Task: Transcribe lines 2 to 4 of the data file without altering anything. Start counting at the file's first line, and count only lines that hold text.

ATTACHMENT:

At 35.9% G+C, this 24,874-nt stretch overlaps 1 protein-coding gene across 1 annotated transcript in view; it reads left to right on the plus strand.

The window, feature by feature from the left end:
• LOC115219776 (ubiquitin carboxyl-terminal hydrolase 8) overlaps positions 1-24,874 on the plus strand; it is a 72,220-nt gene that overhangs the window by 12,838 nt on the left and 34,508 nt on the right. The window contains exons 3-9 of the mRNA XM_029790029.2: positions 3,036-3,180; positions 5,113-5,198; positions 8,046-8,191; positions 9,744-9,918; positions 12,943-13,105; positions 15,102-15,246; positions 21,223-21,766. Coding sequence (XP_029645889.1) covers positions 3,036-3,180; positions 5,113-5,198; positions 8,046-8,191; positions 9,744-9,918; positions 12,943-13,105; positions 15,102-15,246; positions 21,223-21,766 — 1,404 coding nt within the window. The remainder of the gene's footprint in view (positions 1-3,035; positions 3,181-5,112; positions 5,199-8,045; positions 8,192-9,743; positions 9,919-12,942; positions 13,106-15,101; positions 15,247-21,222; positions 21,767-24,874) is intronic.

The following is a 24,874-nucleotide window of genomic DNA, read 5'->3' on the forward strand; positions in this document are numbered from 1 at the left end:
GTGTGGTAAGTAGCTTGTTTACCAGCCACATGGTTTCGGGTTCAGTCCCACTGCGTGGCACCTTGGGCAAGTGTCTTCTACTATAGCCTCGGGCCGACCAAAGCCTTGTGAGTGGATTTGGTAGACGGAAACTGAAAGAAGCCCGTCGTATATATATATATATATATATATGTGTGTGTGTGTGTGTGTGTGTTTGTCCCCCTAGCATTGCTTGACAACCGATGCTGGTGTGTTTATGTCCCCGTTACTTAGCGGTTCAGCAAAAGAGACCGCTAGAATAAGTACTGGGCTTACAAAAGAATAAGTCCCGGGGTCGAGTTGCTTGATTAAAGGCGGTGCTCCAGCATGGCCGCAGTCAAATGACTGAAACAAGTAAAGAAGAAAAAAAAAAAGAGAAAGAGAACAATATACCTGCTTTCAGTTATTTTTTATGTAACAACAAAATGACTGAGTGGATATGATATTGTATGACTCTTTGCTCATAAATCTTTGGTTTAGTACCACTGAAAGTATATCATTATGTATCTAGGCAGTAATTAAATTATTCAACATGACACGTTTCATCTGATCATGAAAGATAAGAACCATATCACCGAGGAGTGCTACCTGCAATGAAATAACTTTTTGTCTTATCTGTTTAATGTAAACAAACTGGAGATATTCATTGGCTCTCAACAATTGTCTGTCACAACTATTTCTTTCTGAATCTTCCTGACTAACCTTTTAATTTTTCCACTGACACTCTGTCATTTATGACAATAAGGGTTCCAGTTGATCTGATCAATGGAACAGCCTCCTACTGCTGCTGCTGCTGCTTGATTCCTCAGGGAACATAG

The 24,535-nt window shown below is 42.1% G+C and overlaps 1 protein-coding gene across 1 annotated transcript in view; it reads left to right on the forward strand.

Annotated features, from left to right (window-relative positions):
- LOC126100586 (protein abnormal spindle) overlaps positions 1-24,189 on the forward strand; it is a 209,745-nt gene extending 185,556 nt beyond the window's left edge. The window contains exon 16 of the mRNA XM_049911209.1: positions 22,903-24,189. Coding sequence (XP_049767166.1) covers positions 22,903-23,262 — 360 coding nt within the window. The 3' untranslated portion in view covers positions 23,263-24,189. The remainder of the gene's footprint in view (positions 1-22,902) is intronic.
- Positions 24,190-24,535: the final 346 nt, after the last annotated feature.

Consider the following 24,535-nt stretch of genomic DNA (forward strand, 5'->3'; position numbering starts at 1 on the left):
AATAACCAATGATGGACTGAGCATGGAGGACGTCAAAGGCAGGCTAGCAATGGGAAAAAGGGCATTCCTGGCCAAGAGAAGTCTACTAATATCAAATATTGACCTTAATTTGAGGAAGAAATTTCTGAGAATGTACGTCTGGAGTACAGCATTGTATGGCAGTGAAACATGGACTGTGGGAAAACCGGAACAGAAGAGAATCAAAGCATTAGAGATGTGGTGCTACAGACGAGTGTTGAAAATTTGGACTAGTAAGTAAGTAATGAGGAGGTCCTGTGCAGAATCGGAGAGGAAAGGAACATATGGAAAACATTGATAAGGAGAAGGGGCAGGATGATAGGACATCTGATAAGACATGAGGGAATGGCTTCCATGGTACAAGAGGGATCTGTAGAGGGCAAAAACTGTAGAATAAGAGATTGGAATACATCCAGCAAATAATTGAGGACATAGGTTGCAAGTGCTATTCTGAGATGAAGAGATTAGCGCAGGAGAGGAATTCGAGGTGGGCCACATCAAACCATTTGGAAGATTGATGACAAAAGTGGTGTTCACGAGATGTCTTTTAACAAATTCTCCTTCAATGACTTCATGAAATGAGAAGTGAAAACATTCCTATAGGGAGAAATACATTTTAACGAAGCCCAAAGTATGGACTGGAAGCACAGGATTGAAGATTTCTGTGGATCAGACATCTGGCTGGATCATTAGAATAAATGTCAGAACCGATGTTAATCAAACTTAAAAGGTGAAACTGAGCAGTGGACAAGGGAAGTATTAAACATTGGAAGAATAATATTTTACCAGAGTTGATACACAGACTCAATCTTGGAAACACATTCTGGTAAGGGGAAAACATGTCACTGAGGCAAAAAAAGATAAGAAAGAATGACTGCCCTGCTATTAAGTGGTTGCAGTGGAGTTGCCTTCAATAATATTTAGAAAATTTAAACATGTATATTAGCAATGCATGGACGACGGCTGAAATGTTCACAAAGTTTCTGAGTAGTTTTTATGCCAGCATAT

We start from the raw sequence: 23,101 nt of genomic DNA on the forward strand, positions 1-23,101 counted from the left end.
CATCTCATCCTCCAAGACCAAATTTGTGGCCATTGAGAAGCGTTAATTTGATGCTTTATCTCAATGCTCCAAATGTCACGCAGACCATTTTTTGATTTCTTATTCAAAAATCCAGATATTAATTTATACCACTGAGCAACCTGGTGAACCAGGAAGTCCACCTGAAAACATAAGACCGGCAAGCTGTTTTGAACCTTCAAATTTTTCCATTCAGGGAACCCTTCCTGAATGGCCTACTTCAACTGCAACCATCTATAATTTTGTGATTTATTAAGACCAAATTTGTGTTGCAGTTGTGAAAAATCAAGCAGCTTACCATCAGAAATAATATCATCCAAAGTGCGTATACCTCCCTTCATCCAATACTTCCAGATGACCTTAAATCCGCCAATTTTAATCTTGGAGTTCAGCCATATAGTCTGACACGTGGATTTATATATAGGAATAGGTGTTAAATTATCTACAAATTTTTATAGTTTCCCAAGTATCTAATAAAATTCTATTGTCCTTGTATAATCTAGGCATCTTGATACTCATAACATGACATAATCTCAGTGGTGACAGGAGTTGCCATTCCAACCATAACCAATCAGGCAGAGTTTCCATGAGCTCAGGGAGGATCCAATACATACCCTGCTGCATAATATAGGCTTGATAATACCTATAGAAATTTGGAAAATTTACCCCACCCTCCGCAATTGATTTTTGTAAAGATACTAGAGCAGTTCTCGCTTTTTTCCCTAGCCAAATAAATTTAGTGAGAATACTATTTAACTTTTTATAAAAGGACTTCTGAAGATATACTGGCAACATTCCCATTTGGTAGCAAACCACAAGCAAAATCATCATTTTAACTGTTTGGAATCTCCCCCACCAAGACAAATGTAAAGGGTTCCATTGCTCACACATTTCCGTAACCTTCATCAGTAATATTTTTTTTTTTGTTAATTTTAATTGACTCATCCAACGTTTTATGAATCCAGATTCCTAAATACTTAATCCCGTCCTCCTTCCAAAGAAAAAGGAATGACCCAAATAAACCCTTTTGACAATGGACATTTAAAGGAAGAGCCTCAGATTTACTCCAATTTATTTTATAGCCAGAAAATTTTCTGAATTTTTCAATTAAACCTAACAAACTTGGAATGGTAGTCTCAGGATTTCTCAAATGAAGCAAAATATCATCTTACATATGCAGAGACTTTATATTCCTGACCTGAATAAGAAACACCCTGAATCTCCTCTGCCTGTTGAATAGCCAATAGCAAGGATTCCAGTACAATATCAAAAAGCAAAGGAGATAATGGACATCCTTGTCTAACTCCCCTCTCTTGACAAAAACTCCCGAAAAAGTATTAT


The window, feature by feature from the left end:
• LOC115219776 (ubiquitin carboxyl-terminal hydrolase 8) overlaps positions 1-24,874 on the plus strand; it is a 72,220-nt gene that overhangs the window by 12,838 nt on the left and 34,508 nt on the right. The window contains exons 3-9 of the mRNA XM_029790029.2: positions 3,036-3,180; positions 5,113-5,198; positions 8,046-8,191; positions 9,744-9,918; positions 12,943-13,105; positions 15,102-15,246; positions 21,223-21,766. Coding sequence (XP_029645889.1) covers positions 3,036-3,180; positions 5,113-5,198; positions 8,046-8,191; positions 9,744-9,918; positions 12,943-13,105; positions 15,102-15,246; positions 21,223-21,766 — 1,404 coding nt within the window. The remainder of the gene's footprint in view (positions 1-3,035; positions 3,181-5,112; positions 5,199-8,045; positions 8,192-9,743; positions 9,919-12,942; positions 13,106-15,101; positions 15,247-21,222; positions 21,767-24,874) is intronic.

The following is a 24,874-nucleotide window of genomic DNA, read 5'->3' on the forward strand; positions in this document are numbered from 1 at the left end: